Monday, February 26, 2007

Storytelling Engines: Howard the Duck

(or "It's Not For You")

When looking at Steve Gerber's 70s opus 'Howard the Duck', it seems in many ways to be a perfect example of what not to do when creating a storytelling engine. The reason for this is very simple: It is a perfect example of what not to do when creating a storytelling engine. Gerber freely admits (most notably in issue #16, the "album issue") that he has no overarching plan, no grand direction in which he plans to take the series. "In fact," he says, "the 'next issue blurb at the end of each story is always the most difficult line for me to write. I change my mind like some people change underwear. Ideas go stale for me as quickly as...well, you get the gist. I'm easily bored."

This is, as followers of this column might note, a poor way to go about building a book into a long-term series of self-generating stories. With Gerber's constant changes of setting, inconsistent supporting cast, and free-flowing stream-of-consciousness storylines, he puts himself in a position where he has to rely on inspiration striking him each month instead of letting established characters and settings do his work for him.

Which is the point of today's column: That doesn't mean he's doing things "wrong." He might be doing things in a way that makes it more difficult for himself in the long term, and it definitely might make things difficult for future writers on the series. (Which, in fact, it did; 'Howard' never recovered from Gerber's departure, and the series and character essentially vanished from the scene until the 21st century.) But Gerber isn't required to make the job easy for himself or others, and he's not required to make plans for the long haul. Sometimes, one story is all you ever want to tell.


Omar Karindu said...

Howard's engine: A cynical, wisecracking duck winds up trapped in a world he never made, whose inhabitants -- insane and absurd fromt he duck's POV -- refuse to take him seriously because he's a duck. His quest to find a place for himself only confirms in him the general misanthropy that results.

John Seavey said...

Well, that's the concept, yes...but the engine is more than just the concept. It's the supporting cast, which fluctuates wildly (apart from Bev, of course); the setting, which is Cleveland for about six issues and then goes all over the place; the lead character (getting Howard involved in the action is always a headache for Gerber, because Howard is essentially a disinterested misanthrope in the most literal sense of the word); even the tone, while keeping relatively consistent to "surrealist humor", fluctuates a lot. And the villains, well...I think the less said the better. Really, Doctor Bong's the only one anybody even remembers.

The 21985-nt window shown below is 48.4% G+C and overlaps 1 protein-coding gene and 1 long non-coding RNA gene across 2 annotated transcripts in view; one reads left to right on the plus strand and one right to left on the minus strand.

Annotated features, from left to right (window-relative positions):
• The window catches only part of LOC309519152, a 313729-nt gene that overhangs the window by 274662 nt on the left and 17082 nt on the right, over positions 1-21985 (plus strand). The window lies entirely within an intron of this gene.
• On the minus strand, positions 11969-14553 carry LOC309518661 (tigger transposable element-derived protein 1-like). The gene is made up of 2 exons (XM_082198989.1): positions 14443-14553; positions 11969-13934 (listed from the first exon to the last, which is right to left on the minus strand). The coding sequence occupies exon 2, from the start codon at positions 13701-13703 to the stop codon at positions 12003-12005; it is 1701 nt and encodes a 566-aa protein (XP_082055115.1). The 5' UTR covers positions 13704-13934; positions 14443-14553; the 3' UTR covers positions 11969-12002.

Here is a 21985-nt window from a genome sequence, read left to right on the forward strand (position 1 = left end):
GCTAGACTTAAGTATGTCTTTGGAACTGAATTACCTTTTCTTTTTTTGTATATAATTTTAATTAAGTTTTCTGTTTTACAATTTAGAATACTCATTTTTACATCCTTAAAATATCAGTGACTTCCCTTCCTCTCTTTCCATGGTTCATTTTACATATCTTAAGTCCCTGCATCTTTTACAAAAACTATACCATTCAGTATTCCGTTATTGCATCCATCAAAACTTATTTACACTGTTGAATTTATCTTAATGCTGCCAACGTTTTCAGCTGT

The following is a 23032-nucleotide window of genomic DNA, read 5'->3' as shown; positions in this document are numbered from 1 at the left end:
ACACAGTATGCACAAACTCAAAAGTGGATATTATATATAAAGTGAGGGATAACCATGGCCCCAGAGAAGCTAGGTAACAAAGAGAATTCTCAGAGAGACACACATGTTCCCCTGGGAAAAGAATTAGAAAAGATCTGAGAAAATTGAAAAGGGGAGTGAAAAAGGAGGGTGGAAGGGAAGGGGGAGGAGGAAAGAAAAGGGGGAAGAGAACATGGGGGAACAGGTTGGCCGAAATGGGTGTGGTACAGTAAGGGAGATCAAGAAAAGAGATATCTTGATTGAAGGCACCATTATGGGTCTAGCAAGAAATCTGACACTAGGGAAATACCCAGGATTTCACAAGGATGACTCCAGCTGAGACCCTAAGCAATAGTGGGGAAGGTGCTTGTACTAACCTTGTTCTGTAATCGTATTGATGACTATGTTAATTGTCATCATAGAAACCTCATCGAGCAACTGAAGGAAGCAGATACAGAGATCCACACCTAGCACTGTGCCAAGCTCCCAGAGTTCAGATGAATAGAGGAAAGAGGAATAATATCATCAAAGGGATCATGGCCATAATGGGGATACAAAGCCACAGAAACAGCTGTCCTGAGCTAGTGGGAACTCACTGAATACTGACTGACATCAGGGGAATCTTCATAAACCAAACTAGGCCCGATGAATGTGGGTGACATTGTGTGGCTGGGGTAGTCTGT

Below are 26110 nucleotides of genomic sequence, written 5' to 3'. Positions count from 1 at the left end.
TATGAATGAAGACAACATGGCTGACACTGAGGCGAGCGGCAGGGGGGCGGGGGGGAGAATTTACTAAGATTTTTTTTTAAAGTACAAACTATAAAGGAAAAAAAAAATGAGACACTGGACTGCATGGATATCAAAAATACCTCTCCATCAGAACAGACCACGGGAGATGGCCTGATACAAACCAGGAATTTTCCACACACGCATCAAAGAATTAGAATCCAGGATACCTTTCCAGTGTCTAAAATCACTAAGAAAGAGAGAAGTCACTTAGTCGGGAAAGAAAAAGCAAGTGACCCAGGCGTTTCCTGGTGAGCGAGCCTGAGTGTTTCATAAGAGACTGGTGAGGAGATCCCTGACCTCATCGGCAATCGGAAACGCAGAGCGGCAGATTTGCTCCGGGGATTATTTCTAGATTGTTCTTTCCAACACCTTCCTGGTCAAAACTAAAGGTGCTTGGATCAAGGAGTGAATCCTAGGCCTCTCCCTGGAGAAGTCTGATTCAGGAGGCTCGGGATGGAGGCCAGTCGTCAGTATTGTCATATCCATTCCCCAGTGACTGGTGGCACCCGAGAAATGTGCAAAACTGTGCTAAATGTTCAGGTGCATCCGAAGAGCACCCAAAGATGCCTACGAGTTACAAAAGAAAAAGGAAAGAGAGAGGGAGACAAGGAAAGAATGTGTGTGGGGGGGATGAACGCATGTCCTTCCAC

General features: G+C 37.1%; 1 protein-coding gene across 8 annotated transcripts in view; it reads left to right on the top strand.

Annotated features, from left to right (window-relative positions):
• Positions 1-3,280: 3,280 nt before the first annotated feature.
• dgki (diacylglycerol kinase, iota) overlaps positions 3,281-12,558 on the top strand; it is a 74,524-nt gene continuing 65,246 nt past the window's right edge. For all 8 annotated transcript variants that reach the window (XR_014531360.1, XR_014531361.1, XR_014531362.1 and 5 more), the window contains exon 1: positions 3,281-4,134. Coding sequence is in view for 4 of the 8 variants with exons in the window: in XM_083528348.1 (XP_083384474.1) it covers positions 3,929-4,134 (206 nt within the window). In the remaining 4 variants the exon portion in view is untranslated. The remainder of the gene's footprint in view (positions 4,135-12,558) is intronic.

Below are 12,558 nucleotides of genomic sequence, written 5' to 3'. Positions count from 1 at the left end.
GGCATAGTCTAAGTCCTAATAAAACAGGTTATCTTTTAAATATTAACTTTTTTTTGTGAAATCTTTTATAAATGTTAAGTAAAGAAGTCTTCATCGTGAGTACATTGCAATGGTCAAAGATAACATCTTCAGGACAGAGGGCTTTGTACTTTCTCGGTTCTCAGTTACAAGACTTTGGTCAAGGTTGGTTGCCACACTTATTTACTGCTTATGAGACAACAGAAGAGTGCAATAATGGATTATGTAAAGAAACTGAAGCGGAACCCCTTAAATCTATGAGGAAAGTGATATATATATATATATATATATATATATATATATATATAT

Lots of writers could do a series based on Howard's concept, but I don't think it would turn out anything like Steve Gerber's 'Howard the Duck'.

Omar Karindu said...

All true, and points I should've considered more carefully.

Gerber does seem to do this often, considering the wildness of his Man-Thing and Defenders work around the same period.

Cecil said...

That wildness is what made Steve's work Brilliant, and it would be next-to-impossible to duplicate without a great ally in corporate comics. He was so unique as a story-teller. However, this approach you describe makes it difficult to develop the cast like people. It could be most everything he did worked best because it was done briefly, but we'll never know. I'd just like to write stories so insightful and iconoclastic but within the operation of a storytelling engine...which I'm still working out as different than concept, since I haven't read your series for a while. I'm deeply concerned with what the individual stories have to say about life---a writer's concern beyond creating a useful engine.